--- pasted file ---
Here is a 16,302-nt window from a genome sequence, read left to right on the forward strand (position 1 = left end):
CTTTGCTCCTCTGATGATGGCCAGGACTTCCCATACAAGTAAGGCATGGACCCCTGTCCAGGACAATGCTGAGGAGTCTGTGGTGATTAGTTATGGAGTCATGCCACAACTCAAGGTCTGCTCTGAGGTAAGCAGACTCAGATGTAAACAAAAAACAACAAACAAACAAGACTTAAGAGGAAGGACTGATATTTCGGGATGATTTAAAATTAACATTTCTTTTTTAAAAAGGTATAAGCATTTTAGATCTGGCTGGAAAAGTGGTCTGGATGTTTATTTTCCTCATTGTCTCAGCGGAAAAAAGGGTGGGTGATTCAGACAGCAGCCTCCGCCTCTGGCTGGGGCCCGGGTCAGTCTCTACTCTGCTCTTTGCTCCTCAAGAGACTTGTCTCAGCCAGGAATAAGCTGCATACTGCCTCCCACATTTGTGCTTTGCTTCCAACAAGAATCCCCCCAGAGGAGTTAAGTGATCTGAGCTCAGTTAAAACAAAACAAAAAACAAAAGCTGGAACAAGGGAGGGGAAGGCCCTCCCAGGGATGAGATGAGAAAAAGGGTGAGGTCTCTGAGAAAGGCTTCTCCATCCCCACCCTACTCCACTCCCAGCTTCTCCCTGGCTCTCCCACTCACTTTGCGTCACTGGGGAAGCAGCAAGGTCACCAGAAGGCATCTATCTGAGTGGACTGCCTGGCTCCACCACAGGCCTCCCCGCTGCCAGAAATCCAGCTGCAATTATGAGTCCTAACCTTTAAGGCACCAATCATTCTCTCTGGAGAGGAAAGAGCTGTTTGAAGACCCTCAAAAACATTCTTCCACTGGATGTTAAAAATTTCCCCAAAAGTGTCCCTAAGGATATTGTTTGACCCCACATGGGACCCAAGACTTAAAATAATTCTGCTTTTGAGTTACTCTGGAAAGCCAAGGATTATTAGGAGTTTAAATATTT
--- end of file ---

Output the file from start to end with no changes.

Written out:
Here is a 16,302-nt window from a genome sequence, read left to right on the forward strand (position 1 = left end):
CTTTGCTCCTCTGATGATGGCCAGGACTTCCCATACAAGTAAGGCATGGACCCCTGTCCAGGACAATGCTGAGGAGTCTGTGGTGATTAGTTATGGAGTCATGCCACAACTCAAGGTCTGCTCTGAGGTAAGCAGACTCAGATGTAAACAAAAAACAACAAACAAACAAGACTTAAGAGGAAGGACTGATATTTCGGGATGATTTAAAATTAACATTTCTTTTTTAAAAAGGTATAAGCATTTTAGATCTGGCTGGAAAAGTGGTCTGGATGTTTATTTTCCTCATTGTCTCAGCGGAAAAAAGGGTGGGTGATTCAGACAGCAGCCTCCGCCTCTGGCTGGGGCCCGGGTCAGTCTCTACTCTGCTCTTTGCTCCTCAAGAGACTTGTCTCAGCCAGGAATAAGCTGCATACTGCCTCCCACATTTGTGCTTTGCTTCCAACAAGAATCCCCCCAGAGGAGTTAAGTGATCTGAGCTCAGTTAAAACAAAACAAAAAACAAAAGCTGGAACAAGGGAGGGGAAGGCCCTCCCAGGGATGAGATGAGAAAAAGGGTGAGGTCTCTGAGAAAGGCTTCTCCATCCCCACCCTACTCCACTCCCAGCTTCTCCCTGGCTCTCCCACTCACTTTGCGTCACTGGGGAAGCAGCAAGGTCACCAGAAGGCATCTATCTGAGTGGACTGCCTGGCTCCACCACAGGCCTCCCCGCTGCCAGAAATCCAGCTGCAATTATGAGTCCTAACCTTTAAGGCACCAATCATTCTCTCTGGAGAGGAAAGAGCTGTTTGAAGACCCTCAAAAACATTCTTCCACTGGATGTTAAAAATTTCCCCAAAAGTGTCCCTAAGGATATTGTTTGACCCCACATGGGACCCAAGACTTAAAATAATTCTGCTTTTGAGTTACTCTGGAAAGCCAAGGATTATTAGGAGTTTAAATATTT